Olympic Golf Explained

Rory McIlroy lies in 51st place in the US PGA on Long Island after shooting a two over par round of 72 in yesterday’s first round.

Fellow Irish stars Padraig Harrington and Shane Lowry are both three shots further back and will need a big day to make the cut into the weekend.

Graeme McDowell went around in level par to lead the Irish challenge.

Following on from McIlroy’s comments about representing Ireland at the Tokyo 2020 Olympic Games during the week, the Golfing Union of Ireland has clarified the qualification process that will be followed in determining the team.

Each field in Men’s and Women’s is limited to 60 players. The International Golf Federation who manage the Olympic tournament will utilise the official world golf rankings to create the Olympic Golf Rankings as a method of determining eligibility.

The top-15 world-ranked players will be eligible for the Olympics, with a limit of four players from a given country.

Beyond the top-15, players will be eligible based on the world rankings, with a maximum of two eligible players from each country that does not already have two or more players among the top-15.

McIlroy is currently comfortably inside the Top 15 alongside four US players, two each from Australia, Spain and Great Britain and one each from South Africa, Sweden, Japan and Italy.

His declaration for Ireland solved the potential problem for the IGF of what flag to have alongside his name on the rankings.  On the PGA and European Tour leaderboards, he is denoted with the flag of Northern Ireland but that is not an Olympic entity so it would have had to be one or the other.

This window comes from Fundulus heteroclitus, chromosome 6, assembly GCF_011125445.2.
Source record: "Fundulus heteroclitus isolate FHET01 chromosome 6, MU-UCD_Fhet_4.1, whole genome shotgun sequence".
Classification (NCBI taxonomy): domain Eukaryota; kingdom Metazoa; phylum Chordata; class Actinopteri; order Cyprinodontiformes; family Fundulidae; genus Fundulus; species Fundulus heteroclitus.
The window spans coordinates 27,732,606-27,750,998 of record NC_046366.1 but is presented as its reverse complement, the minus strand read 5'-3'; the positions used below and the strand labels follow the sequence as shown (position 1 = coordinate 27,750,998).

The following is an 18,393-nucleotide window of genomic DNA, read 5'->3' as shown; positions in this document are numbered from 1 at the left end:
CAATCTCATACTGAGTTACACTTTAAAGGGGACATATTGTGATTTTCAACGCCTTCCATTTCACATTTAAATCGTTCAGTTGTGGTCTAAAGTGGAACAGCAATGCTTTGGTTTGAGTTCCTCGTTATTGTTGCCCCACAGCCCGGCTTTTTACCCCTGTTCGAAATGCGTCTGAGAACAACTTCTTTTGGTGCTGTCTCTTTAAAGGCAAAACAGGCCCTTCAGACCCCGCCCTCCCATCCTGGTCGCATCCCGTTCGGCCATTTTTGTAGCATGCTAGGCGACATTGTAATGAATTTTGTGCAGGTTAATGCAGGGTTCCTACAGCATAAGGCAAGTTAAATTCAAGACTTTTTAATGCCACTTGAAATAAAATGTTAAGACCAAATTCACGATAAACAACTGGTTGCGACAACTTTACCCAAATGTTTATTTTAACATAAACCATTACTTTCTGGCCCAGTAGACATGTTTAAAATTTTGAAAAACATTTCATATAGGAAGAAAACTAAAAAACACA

Shane Lowry would also be very well in contention with his current ranking of 21 with Graeme McDowell next best of the Irish at 120th ahead of Paul Dunne in 154th.

Leona Maguire is ranked 41st on the Women’s list with Stephanie Meadow ten places further back.

The qualification process runs until the 22nd of June 2020.

“We are delighted that Rory has signalled his intention to compete for Ireland at the Olympics in Tokyo next year,” said Neil Manchip, the nominee from the Confederation of Irish Golf to be the Men’s Team leader in Tokyo and a former coach of McIlroy’s.

“We’ve had several conversations over the last couple of months and I know he’s excited about playing. Having a multiple major winner as part of Team Ireland will undoubtedly be a boost to the entire team making the trip next year.”

Join us on May 31st for a morning of exploring Irish sports sponsorship and seeing some of the most exciting projects coming down the tracks from 16 different sporting bodies over the next 12 months

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